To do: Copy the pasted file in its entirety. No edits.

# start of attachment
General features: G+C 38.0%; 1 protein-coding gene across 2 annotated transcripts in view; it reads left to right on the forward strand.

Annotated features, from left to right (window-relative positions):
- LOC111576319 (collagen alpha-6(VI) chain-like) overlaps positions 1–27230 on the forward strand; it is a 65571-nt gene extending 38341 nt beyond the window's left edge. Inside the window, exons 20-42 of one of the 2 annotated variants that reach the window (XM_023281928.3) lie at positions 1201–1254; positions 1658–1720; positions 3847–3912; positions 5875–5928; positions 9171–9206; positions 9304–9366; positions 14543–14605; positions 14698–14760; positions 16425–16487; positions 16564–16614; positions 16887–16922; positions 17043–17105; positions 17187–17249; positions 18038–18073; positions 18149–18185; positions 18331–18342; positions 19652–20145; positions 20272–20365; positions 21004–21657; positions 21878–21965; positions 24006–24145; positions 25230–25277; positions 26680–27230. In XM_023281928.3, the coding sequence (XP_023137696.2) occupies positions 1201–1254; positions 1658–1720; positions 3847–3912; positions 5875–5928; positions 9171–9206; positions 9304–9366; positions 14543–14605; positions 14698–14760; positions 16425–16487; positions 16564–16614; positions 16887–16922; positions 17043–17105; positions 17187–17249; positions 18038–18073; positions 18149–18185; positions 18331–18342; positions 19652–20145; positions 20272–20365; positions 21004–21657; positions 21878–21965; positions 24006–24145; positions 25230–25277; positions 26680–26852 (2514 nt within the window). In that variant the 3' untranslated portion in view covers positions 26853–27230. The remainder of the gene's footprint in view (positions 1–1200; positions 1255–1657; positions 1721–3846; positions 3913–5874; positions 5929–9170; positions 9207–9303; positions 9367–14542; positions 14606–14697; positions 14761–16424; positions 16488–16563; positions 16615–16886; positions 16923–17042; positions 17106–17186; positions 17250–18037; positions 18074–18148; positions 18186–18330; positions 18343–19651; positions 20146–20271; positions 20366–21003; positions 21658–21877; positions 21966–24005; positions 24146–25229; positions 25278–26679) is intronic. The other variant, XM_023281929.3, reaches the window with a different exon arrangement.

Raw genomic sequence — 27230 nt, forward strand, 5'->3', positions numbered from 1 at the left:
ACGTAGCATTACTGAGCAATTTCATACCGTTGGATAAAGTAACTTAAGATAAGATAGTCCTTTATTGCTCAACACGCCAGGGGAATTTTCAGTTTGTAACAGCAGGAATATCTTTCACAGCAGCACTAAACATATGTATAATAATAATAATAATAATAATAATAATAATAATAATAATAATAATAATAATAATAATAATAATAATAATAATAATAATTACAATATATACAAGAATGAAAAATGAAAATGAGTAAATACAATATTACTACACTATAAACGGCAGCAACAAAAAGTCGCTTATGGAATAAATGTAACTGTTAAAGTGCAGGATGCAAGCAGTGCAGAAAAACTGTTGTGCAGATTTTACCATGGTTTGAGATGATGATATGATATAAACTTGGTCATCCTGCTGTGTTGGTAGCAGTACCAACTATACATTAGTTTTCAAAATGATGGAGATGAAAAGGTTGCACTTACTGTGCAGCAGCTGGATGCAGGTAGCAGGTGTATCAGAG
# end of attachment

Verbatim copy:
General features: G+C 38.0%; 1 protein-coding gene across 2 annotated transcripts in view; it reads left to right on the forward strand.

Annotated features, from left to right (window-relative positions):
- LOC111576319 (collagen alpha-6(VI) chain-like) overlaps positions 1–27230 on the forward strand; it is a 65571-nt gene extending 38341 nt beyond the window's left edge. Inside the window, exons 20-42 of one of the 2 annotated variants that reach the window (XM_023281928.3) lie at positions 1201–1254; positions 1658–1720; positions 3847–3912; positions 5875–5928; positions 9171–9206; positions 9304–9366; positions 14543–14605; positions 14698–14760; positions 16425–16487; positions 16564–16614; positions 16887–16922; positions 17043–17105; positions 17187–17249; positions 18038–18073; positions 18149–18185; positions 18331–18342; positions 19652–20145; positions 20272–20365; positions 21004–21657; positions 21878–21965; positions 24006–24145; positions 25230–25277; positions 26680–27230. In XM_023281928.3, the coding sequence (XP_023137696.2) occupies positions 1201–1254; positions 1658–1720; positions 3847–3912; positions 5875–5928; positions 9171–9206; positions 9304–9366; positions 14543–14605; positions 14698–14760; positions 16425–16487; positions 16564–16614; positions 16887–16922; positions 17043–17105; positions 17187–17249; positions 18038–18073; positions 18149–18185; positions 18331–18342; positions 19652–20145; positions 20272–20365; positions 21004–21657; positions 21878–21965; positions 24006–24145; positions 25230–25277; positions 26680–26852 (2514 nt within the window). In that variant the 3' untranslated portion in view covers positions 26853–27230. The remainder of the gene's footprint in view (positions 1–1200; positions 1255–1657; positions 1721–3846; positions 3913–5874; positions 5929–9170; positions 9207–9303; positions 9367–14542; positions 14606–14697; positions 14761–16424; positions 16488–16563; positions 16615–16886; positions 16923–17042; positions 17106–17186; positions 17250–18037; positions 18074–18148; positions 18186–18330; positions 18343–19651; positions 20146–20271; positions 20366–21003; positions 21658–21877; positions 21966–24005; positions 24146–25229; positions 25278–26679) is intronic. The other variant, XM_023281929.3, reaches the window with a different exon arrangement.

Raw genomic sequence — 27230 nt, forward strand, 5'->3', positions numbered from 1 at the left:
ACGTAGCATTACTGAGCAATTTCATACCGTTGGATAAAGTAACTTAAGATAAGATAGTCCTTTATTGCTCAACACGCCAGGGGAATTTTCAGTTTGTAACAGCAGGAATATCTTTCACAGCAGCACTAAACATATGTATAATAATAATAATAATAATAATAATAATAATAATAATAATAATAATAATAATAATAATAATAATAATAATAATAATAATTACAATATATACAAGAATGAAAAATGAAAATGAGTAAATACAATATTACTACACTATAAACGGCAGCAACAAAAAGTCGCTTATGGAATAAATGTAACTGTTAAAGTGCAGGATGCAAGCAGTGCAGAAAAACTGTTGTGCAGATTTTACCATGGTTTGAGATGATGATATGATATAAACTTGGTCATCCTGCTGTGTTGGTAGCAGTACCAACTATACATTAGTTTTCAAAATGATGGAGATGAAAAGGTTGCACTTACTGTGCAGCAGCTGGATGCAGGTAGCAGGTGTATCAGAG